It’s that time of year again – budget season is upon us. You know the steps to creating your budget, but what drives your process? Are you focused on achieving a particular vision for your community? Avoiding conflict in the community? Solely looking to avoid increasing dues?
If it’s the latter, you may want to reconsider. As a board member, your duty to the community includes protecting property values, and dues are an investment that helps do just that.
Many community board members are afraid of asking residents to pay more to maintain the property or invest in upgrades to it. They don’t want to make their friends mad or lose their spot on the board. Some board members think others will see them as poor planners if they ask for more money. But things get more expensive: insurance fluctuates, utilities increase, salaries go up. At some point, a flat budget will become a problem.
So how can a fiscally conscious board fulfill its duty to the community while keeping conflict and anger to a minimum? Reframe the topic so that homeowners see just how much increases in dues, especially small, steady ones, are in their best interest.
Did you know that 72% of boards don’t have enough in their reserves? Drew Ahrensdorf, vice president of FirstService Financial, explains that up to 10% of that shortfall came from boards not wanting to increase dues during the recent recession. Even when state law requires it, there’s often a loophole in the form of a community vote that lets homeowners avoid spending that money. They vote to avoid funding, thinking that they’ll have sold their home by the time major repairs need to be done or their financial picture will have improved and they can more easily afford higher dues.
But eventually, the items that fund covers have to be paid for, and too often, it’s in the form of a special assessment. Small, regular increases in dues will help your community avoid needing to special assess large amounts down the road!
“Inflation, approximately 2%, can be used to encourage and explain condo fee increases,” says Dylan Murray, director of finance at FirstService Residential. “People logically understand that amount. You definitely want to avoid imposing a double-digit increase. Small increases every year will help you avoid that.”
Small, regular increases are also easier for homeowners financially and emotionally. Many homeowners can’t afford thousands of dollars in a single special assessment and that is a stress on them.
Special assessments can be seen as unfair – they affect the current group of homeowners the same way, regardless of their time in the community. The family who just moved in and the family who has been there a decade pay the same amount, even though the new family didn’t contribute to wear and tear on the community in the same way. Those emotions can cause fractures and dissent in your community. A small uptick in dues, expected and planned for every year, is much easier on everyone.
“Today’s buyers are savvier than in the past,” explains David Jandak, vice president of finance at FirstService Residential. “They want to see financials and to know what’s in the reserve study, that the reserves are funded and that the board isn’t kicking the can down the road.” You don’t want people to pass on buying in your community because they see gaps in your financial planning, eventually leading to lower property values for everyone.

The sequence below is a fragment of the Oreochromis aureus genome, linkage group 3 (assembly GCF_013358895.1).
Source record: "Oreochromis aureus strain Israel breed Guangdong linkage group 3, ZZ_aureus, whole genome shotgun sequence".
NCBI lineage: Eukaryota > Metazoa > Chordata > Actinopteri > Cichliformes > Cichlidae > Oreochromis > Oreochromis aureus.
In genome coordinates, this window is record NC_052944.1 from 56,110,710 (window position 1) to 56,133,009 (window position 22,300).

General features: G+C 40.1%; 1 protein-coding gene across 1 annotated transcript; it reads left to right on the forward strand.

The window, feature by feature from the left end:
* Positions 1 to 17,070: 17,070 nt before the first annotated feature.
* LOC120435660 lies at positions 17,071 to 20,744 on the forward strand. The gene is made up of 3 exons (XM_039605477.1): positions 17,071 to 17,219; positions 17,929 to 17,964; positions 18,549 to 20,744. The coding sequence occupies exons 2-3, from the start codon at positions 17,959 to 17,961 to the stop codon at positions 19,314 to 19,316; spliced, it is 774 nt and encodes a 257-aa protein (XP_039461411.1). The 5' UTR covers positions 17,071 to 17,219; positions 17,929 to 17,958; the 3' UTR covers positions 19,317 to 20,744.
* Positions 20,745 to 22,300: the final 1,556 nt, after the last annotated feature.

Community upgrades like new playground equipment, a dog park or tennis courts are popular and improve everyone’s property values in the long run, but they require an investment. Residents are more likely to embrace an increase in dues when the increase is related to something residents wanted and they see an immediate benefit from it.
Do your residents understand that deferring maintenance now to keep the budget flat will cost them more in the end? Deferring maintenance is a common way to keep dues steady, but it almost always leads to higher costs in emergency repairs and purchases later on. A small increase in dues to properly maintain common areas and equipment now prevents a larger expense and bigger problems down the road. A loan or special assessment will be much harder on each resident than those small, steady increases we’ve talked about.
Sean Kent, senior vice president of FirstService Financial, points out that avoiding funding your reserve or deferring maintenance creates a snowball effect. “It will lead to an increase in operating expenses and even impact insurance costs and claims. Those can go up as a result of poor maintenance.” Be clear about the costs so that homeowners understand the increase truly is needed; transparency will go a long way!
We understand the temptation to keep association budgets flat. It may seem easier, but in the long run it costs more money, time and stress on everyone involved. To learn more about how a professional property management company can help with effective, long-term budgeting for your community, contact FirstService Residential today.